Celebrating educational achievement
Tuesday, September 8, 2015
As a director of children’s services I always look forward to end of the summer term. It is a time to reflect and celebrate the achievements of our children and young people and I was privileged to attend a range of events showcasing some notable successes in our schools around Lincolnshire.
It’s too easy to get caught up in the frenzy of exam results and performance without reflecting on the talented individuals our schools are nurturing, day in and day out.
The Council held our annual education awards towards the end of the summer term where schools, members of the Council, local businesses, charities and the local media came together to celebrate and recognise achievements in the face of family tragedies or serious disabilities. The winners were an inspiration to all. I am always humbled to see how our young people are excelling both inside and outside the classroom, making their mark in the community and helping to raise the aspirations of others.
The teachers themselves also deserve a lot of praise. It’s their job to strike the right balance between discipline, encouragement, compassion and all the other qualities that make a difference to the lives of young people. Inspiring them to succeed. There's no doubt that both they and their support staff play a vital role as do family, parents and friends. They too understand the fine line between toughness and tenderness which helps children to realise their ambitions.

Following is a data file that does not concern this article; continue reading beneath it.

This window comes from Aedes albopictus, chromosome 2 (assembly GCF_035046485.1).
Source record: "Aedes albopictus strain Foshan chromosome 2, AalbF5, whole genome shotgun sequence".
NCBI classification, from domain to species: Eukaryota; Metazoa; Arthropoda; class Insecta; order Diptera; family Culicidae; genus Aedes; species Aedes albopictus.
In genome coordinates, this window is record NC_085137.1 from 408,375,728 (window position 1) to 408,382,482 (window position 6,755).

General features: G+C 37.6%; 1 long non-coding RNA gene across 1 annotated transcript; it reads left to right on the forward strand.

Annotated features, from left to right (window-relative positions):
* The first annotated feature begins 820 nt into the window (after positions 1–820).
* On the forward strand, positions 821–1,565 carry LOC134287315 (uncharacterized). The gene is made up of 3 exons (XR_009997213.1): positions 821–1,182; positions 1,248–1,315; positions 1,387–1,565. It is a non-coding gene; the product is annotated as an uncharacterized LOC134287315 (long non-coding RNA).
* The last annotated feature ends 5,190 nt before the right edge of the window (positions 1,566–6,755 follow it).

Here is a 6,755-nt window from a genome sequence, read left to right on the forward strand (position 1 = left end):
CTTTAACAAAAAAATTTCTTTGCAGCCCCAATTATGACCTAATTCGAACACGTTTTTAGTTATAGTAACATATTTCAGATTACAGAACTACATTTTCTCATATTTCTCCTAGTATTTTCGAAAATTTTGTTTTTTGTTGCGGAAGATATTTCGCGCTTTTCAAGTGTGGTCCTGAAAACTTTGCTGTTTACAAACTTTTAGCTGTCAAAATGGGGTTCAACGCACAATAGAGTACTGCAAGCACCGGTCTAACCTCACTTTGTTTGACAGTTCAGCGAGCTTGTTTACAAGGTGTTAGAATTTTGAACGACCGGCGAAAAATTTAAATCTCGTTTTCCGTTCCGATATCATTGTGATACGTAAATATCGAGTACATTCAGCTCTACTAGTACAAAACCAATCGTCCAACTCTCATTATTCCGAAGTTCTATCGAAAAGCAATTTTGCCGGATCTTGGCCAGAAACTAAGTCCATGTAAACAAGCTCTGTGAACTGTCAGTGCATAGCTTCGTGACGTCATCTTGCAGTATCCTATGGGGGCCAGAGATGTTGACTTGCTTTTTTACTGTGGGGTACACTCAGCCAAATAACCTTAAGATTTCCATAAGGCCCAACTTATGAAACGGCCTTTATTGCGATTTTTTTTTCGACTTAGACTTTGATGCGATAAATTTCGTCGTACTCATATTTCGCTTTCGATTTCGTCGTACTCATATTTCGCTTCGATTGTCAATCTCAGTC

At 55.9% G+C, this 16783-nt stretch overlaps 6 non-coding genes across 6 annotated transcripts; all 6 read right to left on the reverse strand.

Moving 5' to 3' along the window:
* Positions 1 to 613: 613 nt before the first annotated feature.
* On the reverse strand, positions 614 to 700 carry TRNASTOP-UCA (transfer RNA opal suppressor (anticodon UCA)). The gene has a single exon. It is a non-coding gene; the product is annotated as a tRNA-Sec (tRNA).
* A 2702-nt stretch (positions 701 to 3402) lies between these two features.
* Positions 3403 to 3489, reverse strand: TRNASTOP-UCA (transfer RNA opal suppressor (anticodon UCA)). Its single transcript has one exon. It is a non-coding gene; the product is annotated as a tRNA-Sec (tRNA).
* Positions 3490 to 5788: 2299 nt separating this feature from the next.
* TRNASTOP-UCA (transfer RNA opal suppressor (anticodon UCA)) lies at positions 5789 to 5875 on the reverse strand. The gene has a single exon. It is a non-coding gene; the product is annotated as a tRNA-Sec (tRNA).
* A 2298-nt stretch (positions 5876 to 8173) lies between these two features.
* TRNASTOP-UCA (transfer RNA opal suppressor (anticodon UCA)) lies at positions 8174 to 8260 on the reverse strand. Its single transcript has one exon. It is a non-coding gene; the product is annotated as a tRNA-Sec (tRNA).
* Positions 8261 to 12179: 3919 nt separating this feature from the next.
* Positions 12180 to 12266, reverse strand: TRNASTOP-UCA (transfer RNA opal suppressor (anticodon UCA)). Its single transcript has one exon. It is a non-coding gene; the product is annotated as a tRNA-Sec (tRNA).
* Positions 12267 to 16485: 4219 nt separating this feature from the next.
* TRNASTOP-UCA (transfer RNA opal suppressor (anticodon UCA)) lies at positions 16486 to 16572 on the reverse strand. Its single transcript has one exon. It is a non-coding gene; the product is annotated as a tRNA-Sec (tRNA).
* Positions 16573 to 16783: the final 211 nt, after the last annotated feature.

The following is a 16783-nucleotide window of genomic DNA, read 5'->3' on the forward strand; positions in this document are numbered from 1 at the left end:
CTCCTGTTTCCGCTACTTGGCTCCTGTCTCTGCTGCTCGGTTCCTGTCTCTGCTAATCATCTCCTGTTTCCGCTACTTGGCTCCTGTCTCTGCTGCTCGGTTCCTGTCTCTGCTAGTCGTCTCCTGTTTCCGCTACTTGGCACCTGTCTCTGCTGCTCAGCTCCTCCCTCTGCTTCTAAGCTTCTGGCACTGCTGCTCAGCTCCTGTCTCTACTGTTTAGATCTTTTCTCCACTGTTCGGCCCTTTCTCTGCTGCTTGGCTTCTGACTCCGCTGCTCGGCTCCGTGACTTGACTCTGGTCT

In my role as chair of the ADCS Educational Achievement Policy Committee I have been privileged to lead a small working group made up of ADCS members and virtual head teachers looking at the current methods used in assessing how effective local authorities, schools (including Academies), and regional schools commissioners are in closing the attainment and progress gap for children in care. Since the enactment of Academies Act in 2010, the education system has radically changed and we have seen, and continue to see, an increasingly autonomous school system emerging. It is therefore an appropriate time for the sector to re-consider the respective roles each of the key plays have in this task and their critical role in creating a culture of high aspirations for these learners.
Researchers from the Rees Centre, based at Oxford University, attended this meeting and are due to publish the results of an 18-month study into educational achievement and progress of children in care. Their findings will be incredibly helpful in supporting the sector to have a sophisticated dialogue about how we can better measure performance and the factors that influence and enable children to achieve better than expected progress. ADCS is working with the Rees Centre, as well as the National Consortium for Examination Results, and the national network of Virtual Head Teachers to translate this informative research into best practice and we will be seeking to engage the Department for Education and Ofsted in this debate in due course.
No reflective blog would be complete unless I touch on budget reductions. Finances remain a real challenge. I have spent a lot of time with my team reviewing policies, exploring service transformation and alternative procurement options yet I still can’t see a way to achieve the significant reductions which keep coming the way of local government. So the work continues.
Debbie Barnes is chair of ADCS Educational Achievement Policy Committee and DCS at Lincolnshire Council. This blog first appeared on the ADCS website